Funny you mentioned Ragged But Right. I just listened to it a week-ten days ago. I started collecting Jerry Garcia music years ago and somehow never heard it before.  Looks like I’ll be buying the CD soon.😁

@bdp24 Yep… I’ve a wonderful sounding MoFi 45 rpm of American Beauty… possibly my fave Dead album….

@curiousjim Glad to hear that ;-) enjoy.

My fave bluegrass album is Chris Thile, Yo Yo Ma, and Edgar Meyer playing Bach trios. Very early bluegrass...gotta love them 18th century German hillbillies.


@wolf_garcia: J.S. Bach is my favorite composer, Baroque my favorite Classical period, Bluegrass my favorite Pop genre these days. Have you also heard the Goat Rodeo album? It’s Thile, Meyer, and Ma, along with Stuart Duncan on Fiddle. A 2-LP set on Sony Records.

Another of my favorite Bluegrass albums is Wires & Wood by The Johnny Staats Project. Johnny is an excellent mandolin player (and a decent singer), and on this album he is provided musical accompaniment by a who’s who of Bluegrass musicians and singers: John Cohan on upright bass, Tim O’Brien, Sam Bush, and Tammy Rogers on fiddle, Scott Vestal on banjo, Jim Hurst on guitar, and Jerry Douglas on dobro (one of my very favorite guitarists), along with Kathy Mattea, Jon Randall, and Sara Evans on harmony vocals. A perfect album! Released in 2000 on CD only.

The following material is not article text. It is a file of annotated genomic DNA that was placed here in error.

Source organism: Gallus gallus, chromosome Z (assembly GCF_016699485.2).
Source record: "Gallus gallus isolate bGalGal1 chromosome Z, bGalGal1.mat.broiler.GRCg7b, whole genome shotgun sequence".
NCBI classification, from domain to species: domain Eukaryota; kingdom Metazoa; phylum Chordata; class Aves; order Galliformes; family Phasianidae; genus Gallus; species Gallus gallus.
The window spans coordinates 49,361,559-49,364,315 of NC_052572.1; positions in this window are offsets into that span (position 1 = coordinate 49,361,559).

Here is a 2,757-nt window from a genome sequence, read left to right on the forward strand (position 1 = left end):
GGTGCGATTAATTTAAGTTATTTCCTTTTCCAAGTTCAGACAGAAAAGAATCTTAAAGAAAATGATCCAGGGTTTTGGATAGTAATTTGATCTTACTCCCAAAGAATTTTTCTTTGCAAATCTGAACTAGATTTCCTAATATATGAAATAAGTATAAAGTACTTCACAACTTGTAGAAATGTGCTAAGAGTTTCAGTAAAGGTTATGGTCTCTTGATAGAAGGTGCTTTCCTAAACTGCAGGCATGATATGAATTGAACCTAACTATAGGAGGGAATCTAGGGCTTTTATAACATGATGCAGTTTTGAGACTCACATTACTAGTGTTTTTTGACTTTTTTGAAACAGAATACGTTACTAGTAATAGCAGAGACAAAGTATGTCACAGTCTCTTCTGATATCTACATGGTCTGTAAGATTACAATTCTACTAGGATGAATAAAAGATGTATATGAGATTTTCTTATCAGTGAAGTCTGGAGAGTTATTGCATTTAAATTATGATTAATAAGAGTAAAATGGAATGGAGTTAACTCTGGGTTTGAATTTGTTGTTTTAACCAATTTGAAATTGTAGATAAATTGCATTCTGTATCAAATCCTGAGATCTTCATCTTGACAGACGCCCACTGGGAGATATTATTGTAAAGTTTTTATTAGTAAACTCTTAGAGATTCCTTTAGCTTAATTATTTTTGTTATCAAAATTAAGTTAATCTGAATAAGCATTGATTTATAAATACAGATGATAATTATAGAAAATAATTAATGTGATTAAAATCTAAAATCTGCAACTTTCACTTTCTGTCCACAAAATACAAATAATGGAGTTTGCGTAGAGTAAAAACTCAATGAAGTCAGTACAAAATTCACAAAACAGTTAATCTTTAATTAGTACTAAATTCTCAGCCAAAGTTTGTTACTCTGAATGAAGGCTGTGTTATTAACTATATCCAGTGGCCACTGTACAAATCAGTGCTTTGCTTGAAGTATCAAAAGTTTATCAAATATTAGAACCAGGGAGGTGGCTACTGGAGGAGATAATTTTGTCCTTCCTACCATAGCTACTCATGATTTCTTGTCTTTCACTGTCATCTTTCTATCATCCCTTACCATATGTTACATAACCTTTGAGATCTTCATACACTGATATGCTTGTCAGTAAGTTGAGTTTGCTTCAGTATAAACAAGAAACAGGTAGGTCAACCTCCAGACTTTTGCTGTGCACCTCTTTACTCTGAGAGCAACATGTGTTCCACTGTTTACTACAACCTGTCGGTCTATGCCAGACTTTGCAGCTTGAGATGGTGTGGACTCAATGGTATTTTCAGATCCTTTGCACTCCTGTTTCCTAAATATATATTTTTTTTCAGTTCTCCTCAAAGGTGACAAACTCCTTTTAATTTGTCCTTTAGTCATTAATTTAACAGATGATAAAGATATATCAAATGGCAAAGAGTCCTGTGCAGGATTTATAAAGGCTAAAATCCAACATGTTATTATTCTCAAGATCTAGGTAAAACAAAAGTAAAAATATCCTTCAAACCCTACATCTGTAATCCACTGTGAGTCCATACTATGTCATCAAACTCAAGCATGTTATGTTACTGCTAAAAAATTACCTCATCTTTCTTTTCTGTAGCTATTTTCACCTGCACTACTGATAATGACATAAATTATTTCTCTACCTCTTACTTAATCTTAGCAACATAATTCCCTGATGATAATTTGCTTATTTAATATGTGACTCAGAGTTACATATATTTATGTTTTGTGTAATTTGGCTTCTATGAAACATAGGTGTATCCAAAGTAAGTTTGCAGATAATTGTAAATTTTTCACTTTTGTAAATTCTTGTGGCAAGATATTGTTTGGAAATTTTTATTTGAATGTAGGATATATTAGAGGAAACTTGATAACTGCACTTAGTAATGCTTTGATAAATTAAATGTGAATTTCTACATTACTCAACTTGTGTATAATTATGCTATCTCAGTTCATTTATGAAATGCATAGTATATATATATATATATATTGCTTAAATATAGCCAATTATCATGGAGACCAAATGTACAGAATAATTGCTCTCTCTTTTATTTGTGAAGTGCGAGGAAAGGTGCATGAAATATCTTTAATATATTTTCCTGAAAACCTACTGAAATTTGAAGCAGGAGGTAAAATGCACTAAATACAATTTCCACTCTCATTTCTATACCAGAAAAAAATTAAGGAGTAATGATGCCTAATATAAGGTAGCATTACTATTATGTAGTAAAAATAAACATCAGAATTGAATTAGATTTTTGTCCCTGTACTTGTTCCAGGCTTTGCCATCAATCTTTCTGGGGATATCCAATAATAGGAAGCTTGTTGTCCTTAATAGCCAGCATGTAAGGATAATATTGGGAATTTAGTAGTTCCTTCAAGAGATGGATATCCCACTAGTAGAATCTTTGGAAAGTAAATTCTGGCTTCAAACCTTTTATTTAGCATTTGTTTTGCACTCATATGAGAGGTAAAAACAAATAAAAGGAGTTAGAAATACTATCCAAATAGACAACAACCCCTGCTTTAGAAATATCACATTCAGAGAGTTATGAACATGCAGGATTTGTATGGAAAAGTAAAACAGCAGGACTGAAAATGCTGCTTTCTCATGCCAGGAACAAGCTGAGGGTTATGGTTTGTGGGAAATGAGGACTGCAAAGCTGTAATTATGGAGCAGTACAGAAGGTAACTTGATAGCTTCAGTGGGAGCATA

Reading the the post it seems like I don’t know most of the artist except Kathy Mathea. I just wait for some old records reissue. Music direct has plenty of used vynil in their building. Acoustic sounds as well very expensive.

The sad reality for many music fans is that, in my opinion, these very limited pressings are less about celebrating the music and more so about driving up the price. And I'm sure many of these will end up on secondary markets like Discogs at even higher prices. Considering the fact that 50% of the people buying the vinyl don't even own a turntable to listen to their purchase indicates to me that much of the hype driving RSD sales & asking prices is caused by the vinyl flippers.